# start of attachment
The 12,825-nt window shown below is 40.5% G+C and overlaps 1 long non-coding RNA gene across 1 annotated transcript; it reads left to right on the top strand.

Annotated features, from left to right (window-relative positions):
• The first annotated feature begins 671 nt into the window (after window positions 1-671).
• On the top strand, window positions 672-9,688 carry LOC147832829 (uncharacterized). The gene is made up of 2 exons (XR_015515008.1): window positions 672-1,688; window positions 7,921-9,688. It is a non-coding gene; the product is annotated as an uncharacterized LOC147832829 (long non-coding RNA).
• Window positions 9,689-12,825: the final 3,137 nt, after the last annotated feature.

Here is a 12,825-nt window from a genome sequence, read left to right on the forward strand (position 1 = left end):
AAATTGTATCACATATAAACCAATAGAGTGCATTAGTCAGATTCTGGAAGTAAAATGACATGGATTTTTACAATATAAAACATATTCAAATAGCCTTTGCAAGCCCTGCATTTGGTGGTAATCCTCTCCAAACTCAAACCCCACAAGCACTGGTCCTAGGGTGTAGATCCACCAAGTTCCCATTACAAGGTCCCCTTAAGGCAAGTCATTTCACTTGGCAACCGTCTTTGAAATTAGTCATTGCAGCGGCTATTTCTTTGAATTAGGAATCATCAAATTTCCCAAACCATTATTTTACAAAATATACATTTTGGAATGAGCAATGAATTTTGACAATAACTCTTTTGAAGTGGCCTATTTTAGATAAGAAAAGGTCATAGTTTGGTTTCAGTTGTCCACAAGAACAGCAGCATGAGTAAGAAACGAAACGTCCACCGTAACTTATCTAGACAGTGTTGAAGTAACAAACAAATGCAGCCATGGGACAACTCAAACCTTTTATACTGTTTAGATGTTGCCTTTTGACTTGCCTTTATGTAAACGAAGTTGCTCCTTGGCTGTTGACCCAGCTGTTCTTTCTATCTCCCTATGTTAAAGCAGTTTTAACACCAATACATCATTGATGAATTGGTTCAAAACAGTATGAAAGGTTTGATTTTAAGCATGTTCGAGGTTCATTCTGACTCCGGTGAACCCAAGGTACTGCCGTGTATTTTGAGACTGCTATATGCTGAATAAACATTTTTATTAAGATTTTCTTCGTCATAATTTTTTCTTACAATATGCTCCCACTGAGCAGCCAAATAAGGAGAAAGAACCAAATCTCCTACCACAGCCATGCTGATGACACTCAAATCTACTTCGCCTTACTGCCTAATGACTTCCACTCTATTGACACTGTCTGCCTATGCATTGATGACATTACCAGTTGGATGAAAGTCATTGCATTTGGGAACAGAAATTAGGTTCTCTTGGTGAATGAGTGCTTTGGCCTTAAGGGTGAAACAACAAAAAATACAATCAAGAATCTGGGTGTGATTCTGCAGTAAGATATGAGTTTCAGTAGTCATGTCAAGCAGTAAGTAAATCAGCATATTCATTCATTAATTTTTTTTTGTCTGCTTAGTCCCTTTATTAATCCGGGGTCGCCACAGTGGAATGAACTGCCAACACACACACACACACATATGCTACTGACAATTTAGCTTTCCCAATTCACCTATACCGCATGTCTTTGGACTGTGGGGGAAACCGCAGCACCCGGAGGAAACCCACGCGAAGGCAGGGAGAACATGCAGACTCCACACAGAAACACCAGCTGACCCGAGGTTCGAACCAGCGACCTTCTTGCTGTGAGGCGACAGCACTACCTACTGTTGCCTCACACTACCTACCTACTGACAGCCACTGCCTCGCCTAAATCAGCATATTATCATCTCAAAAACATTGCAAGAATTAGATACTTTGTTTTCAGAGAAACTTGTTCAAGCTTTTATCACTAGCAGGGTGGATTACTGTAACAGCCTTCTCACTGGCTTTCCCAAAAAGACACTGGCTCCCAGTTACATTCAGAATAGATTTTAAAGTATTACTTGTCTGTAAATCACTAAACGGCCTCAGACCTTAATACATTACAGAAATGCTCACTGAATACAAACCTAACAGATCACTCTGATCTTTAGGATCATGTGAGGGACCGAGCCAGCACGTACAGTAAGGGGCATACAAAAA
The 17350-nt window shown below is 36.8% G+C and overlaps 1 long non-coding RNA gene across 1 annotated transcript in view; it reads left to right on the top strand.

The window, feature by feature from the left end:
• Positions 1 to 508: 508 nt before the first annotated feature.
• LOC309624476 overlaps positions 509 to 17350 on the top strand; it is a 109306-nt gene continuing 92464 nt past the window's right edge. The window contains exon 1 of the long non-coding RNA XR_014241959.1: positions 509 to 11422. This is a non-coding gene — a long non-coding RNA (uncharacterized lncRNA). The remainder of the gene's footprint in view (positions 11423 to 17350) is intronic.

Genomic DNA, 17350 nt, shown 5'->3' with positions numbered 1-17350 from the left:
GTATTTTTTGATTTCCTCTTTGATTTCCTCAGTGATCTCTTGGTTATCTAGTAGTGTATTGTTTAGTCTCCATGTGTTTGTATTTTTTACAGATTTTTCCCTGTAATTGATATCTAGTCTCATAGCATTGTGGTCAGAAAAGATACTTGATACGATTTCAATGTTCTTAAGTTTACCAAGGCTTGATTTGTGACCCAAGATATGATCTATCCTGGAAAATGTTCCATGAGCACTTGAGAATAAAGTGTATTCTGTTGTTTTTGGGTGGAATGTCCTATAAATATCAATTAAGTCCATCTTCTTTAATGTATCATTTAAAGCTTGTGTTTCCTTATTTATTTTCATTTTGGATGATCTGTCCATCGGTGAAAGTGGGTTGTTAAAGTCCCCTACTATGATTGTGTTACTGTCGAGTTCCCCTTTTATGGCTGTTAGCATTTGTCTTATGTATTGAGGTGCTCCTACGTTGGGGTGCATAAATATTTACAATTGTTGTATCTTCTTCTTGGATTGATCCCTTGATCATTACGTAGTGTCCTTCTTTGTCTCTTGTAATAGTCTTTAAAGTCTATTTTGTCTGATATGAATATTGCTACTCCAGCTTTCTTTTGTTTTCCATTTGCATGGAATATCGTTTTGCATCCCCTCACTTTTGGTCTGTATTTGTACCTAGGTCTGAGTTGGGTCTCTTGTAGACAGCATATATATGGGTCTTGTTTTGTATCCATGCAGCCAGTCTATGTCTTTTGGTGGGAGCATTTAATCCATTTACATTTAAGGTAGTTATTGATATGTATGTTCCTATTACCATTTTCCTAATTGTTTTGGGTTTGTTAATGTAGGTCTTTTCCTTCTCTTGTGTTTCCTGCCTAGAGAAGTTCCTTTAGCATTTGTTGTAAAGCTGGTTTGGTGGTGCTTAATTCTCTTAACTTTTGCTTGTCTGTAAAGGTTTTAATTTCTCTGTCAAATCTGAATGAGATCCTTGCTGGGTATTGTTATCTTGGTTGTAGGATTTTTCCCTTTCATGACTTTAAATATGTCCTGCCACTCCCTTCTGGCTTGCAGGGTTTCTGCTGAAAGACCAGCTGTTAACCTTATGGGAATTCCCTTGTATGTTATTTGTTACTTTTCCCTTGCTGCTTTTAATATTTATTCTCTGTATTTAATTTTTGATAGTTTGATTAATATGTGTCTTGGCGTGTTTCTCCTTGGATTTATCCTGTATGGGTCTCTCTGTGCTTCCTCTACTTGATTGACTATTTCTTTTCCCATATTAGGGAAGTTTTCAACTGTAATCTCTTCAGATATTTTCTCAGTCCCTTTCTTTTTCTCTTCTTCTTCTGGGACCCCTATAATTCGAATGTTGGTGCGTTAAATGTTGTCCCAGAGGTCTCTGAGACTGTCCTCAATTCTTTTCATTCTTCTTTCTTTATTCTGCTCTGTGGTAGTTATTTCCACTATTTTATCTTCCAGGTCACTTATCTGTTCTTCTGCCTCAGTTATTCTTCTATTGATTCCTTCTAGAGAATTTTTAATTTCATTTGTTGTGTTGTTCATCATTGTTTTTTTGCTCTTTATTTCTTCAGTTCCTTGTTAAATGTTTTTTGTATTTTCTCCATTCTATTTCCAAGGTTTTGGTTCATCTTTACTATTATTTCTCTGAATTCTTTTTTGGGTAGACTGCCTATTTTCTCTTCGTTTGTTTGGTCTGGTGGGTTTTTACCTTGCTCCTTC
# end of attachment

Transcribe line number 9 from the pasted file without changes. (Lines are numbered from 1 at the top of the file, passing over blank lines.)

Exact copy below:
The window, feature by feature from the left end: